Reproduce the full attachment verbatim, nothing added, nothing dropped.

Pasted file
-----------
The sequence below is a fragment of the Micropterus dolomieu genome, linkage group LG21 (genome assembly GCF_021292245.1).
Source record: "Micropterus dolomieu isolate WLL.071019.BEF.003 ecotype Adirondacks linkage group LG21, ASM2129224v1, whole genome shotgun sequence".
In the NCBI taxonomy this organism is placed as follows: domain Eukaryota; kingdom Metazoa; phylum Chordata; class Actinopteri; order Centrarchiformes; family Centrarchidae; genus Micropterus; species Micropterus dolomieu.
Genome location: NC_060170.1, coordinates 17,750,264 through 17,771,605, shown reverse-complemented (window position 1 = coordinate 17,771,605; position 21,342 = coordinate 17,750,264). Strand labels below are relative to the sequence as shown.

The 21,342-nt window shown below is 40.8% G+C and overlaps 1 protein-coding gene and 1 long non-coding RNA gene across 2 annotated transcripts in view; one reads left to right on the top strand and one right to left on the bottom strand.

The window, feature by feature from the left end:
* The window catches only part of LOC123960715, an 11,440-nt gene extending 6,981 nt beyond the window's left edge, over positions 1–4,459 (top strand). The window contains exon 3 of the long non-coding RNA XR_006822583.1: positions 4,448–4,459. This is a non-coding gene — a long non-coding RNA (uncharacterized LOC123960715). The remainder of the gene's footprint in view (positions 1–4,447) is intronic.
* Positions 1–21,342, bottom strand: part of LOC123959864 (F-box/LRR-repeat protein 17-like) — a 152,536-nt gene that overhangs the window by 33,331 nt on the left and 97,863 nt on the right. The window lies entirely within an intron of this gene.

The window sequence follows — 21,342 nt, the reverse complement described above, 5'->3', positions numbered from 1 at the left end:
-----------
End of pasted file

The sequence below is a fragment of the Micropterus dolomieu genome, linkage group LG21 (genome assembly GCF_021292245.1).
Source record: "Micropterus dolomieu isolate WLL.071019.BEF.003 ecotype Adirondacks linkage group LG21, ASM2129224v1, whole genome shotgun sequence".
In the NCBI taxonomy this organism is placed as follows: domain Eukaryota; kingdom Metazoa; phylum Chordata; class Actinopteri; order Centrarchiformes; family Centrarchidae; genus Micropterus; species Micropterus dolomieu.
Genome location: NC_060170.1, coordinates 17,750,264 through 17,771,605, shown reverse-complemented (window position 1 = coordinate 17,771,605; position 21,342 = coordinate 17,750,264). Strand labels below are relative to the sequence as shown.

The 21,342-nt window shown below is 40.8% G+C and overlaps 1 protein-coding gene and 1 long non-coding RNA gene across 2 annotated transcripts in view; one reads left to right on the top strand and one right to left on the bottom strand.

The window, feature by feature from the left end:
* The window catches only part of LOC123960715, an 11,440-nt gene extending 6,981 nt beyond the window's left edge, over positions 1–4,459 (top strand). The window contains exon 3 of the long non-coding RNA XR_006822583.1: positions 4,448–4,459. This is a non-coding gene — a long non-coding RNA (uncharacterized LOC123960715). The remainder of the gene's footprint in view (positions 1–4,447) is intronic.
* Positions 1–21,342, bottom strand: part of LOC123959864 (F-box/LRR-repeat protein 17-like) — a 152,536-nt gene that overhangs the window by 33,331 nt on the left and 97,863 nt on the right. The window lies entirely within an intron of this gene.

The window sequence follows — 21,342 nt, the reverse complement described above, 5'->3', positions numbered from 1 at the left end: